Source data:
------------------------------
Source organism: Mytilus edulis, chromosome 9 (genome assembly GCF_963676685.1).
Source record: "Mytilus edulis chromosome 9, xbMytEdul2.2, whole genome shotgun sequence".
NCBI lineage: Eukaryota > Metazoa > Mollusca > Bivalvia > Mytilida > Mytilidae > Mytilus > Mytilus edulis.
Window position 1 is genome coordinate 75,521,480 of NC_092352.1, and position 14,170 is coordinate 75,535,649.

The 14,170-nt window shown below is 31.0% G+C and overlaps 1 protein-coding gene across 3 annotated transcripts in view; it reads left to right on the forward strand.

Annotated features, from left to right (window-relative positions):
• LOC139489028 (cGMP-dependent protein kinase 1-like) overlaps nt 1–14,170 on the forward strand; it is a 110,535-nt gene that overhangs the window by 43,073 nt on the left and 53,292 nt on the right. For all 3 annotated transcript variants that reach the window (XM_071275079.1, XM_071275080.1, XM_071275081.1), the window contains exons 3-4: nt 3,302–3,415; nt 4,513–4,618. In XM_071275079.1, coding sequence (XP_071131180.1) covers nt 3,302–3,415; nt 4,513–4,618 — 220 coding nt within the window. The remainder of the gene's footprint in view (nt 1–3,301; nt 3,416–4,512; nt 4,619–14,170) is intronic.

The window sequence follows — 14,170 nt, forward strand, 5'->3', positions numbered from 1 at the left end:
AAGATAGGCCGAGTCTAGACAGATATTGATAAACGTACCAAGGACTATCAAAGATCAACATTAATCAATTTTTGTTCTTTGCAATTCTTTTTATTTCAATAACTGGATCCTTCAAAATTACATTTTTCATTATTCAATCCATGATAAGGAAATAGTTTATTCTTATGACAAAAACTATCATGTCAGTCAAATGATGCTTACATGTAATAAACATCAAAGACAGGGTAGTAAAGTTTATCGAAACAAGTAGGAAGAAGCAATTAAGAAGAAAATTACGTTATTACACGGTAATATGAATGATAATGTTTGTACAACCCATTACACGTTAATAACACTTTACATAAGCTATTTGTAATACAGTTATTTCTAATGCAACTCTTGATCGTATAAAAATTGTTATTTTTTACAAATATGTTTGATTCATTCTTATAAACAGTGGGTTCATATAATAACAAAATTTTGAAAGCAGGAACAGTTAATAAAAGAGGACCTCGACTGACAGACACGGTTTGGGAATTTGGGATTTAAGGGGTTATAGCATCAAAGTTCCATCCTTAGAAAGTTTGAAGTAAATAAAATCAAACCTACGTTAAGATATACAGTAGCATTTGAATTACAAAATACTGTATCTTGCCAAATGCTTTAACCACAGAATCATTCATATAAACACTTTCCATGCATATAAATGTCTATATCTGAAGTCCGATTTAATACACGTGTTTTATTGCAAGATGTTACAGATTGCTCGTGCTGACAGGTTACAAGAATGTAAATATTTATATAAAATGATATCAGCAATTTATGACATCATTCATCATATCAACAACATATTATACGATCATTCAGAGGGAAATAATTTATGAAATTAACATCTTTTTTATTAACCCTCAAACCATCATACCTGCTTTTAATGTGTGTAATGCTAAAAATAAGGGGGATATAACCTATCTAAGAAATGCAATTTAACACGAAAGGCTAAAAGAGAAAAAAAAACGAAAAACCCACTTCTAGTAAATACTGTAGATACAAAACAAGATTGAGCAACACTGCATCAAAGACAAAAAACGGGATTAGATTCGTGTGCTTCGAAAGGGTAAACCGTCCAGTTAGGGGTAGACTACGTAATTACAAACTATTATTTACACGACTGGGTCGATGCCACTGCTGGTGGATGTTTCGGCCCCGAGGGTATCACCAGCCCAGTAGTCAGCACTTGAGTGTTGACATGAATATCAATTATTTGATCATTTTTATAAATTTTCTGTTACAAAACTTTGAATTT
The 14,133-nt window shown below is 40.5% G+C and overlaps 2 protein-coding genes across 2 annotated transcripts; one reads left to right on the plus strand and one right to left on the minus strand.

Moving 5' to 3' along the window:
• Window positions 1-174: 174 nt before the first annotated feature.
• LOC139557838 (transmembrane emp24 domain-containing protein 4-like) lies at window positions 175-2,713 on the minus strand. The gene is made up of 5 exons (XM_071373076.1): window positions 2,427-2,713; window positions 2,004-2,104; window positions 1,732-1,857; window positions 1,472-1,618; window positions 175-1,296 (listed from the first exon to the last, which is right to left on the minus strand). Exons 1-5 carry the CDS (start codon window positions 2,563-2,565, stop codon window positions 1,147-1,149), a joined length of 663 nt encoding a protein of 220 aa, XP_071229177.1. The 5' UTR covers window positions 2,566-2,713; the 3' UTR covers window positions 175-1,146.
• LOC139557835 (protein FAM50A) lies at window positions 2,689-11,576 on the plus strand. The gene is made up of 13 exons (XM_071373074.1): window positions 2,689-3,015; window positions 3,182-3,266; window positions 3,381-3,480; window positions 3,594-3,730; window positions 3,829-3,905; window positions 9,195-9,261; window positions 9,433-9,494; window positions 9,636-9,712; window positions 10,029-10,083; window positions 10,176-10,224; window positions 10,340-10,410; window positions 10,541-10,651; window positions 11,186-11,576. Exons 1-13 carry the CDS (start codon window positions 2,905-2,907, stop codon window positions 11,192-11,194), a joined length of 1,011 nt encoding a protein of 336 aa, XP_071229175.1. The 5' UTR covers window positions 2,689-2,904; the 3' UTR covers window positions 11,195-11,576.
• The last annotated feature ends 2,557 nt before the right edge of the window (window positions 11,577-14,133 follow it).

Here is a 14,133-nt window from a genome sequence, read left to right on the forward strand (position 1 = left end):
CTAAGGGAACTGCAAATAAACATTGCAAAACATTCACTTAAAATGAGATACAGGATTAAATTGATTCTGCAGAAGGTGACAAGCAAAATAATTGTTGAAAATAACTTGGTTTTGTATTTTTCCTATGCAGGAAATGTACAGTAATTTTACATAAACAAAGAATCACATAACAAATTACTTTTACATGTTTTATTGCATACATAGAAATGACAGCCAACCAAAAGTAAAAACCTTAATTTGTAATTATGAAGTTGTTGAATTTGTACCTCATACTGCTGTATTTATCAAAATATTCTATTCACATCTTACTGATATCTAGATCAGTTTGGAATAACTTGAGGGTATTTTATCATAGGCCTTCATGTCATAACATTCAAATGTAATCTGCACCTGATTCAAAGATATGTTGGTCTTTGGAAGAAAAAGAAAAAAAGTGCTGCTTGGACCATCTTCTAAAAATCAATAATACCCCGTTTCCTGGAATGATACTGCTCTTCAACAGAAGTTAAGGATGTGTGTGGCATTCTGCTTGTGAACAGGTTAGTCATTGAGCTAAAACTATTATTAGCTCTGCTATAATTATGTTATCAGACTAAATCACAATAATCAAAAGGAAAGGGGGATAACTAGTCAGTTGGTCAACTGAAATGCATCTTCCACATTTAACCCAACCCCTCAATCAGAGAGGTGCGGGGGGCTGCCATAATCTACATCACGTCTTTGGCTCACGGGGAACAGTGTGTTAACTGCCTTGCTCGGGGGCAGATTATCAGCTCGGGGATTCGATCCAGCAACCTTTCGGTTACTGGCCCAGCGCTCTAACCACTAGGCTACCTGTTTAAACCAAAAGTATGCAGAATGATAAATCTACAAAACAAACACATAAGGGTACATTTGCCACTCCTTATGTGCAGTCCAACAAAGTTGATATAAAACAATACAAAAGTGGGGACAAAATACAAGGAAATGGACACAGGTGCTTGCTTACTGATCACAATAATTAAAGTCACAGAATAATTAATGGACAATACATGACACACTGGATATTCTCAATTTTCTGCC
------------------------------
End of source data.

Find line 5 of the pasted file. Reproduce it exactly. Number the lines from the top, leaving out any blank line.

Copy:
The 14,170-nt window shown below is 31.0% G+C and overlaps 1 protein-coding gene across 3 annotated transcripts in view; it reads left to right on the forward strand.